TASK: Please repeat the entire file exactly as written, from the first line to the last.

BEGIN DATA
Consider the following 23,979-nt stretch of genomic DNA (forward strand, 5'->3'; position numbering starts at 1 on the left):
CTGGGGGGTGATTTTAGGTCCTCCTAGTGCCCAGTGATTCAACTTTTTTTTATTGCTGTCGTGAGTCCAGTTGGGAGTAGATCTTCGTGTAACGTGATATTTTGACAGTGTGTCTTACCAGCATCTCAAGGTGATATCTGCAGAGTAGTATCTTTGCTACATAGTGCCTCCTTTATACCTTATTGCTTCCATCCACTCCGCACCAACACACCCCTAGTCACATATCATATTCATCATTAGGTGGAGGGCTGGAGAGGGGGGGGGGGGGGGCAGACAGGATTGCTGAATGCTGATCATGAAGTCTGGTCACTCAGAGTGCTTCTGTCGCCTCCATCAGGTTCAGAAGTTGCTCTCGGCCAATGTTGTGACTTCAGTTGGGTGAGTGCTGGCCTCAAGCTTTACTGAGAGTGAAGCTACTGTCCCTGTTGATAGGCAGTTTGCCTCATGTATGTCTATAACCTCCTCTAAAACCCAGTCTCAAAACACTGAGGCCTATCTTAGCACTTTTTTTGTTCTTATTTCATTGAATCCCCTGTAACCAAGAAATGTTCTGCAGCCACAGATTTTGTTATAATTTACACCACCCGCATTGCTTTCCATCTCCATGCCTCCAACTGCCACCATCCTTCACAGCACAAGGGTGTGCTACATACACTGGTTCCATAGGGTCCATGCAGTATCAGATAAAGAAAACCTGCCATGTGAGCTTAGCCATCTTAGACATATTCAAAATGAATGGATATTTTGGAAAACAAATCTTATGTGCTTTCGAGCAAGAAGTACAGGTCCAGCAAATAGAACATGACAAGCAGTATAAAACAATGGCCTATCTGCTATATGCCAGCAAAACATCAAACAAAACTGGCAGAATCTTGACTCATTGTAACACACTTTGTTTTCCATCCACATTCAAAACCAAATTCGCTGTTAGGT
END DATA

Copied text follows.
Consider the following 23,979-nt stretch of genomic DNA (forward strand, 5'->3'; position numbering starts at 1 on the left):
CTGGGGGGTGATTTTAGGTCCTCCTAGTGCCCAGTGATTCAACTTTTTTTTATTGCTGTCGTGAGTCCAGTTGGGAGTAGATCTTCGTGTAACGTGATATTTTGACAGTGTGTCTTACCAGCATCTCAAGGTGATATCTGCAGAGTAGTATCTTTGCTACATAGTGCCTCCTTTATACCTTATTGCTTCCATCCACTCCGCACCAACACACCCCTAGTCACATATCATATTCATCATTAGGTGGAGGGCTGGAGAGGGGGGGGGGGGGGGCAGACAGGATTGCTGAATGCTGATCATGAAGTCTGGTCACTCAGAGTGCTTCTGTCGCCTCCATCAGGTTCAGAAGTTGCTCTCGGCCAATGTTGTGACTTCAGTTGGGTGAGTGCTGGCCTCAAGCTTTACTGAGAGTGAAGCTACTGTCCCTGTTGATAGGCAGTTTGCCTCATGTATGTCTATAACCTCCTCTAAAACCCAGTCTCAAAACACTGAGGCCTATCTTAGCACTTTTTTTGTTCTTATTTCATTGAATCCCCTGTAACCAAGAAATGTTCTGCAGCCACAGATTTTGTTATAATTTACACCACCCGCATTGCTTTCCATCTCCATGCCTCCAACTGCCACCATCCTTCACAGCACAAGGGTGTGCTACATACACTGGTTCCATAGGGTCCATGCAGTATCAGATAAAGAAAACCTGCCATGTGAGCTTAGCCATCTTAGACATATTCAAAATGAATGGATATTTTGGAAAACAAATCTTATGTGCTTTCGAGCAAGAAGTACAGGTCCAGCAAATAGAACATGACAAGCAGTATAAAACAATGGCCTATCTGCTATATGCCAGCAAAACATCAAACAAAACTGGCAGAATCTTGACTCATTGTAACACACTTTGTTTTCCATCCACATTCAAAACCAAATTCGCTGTTAGGT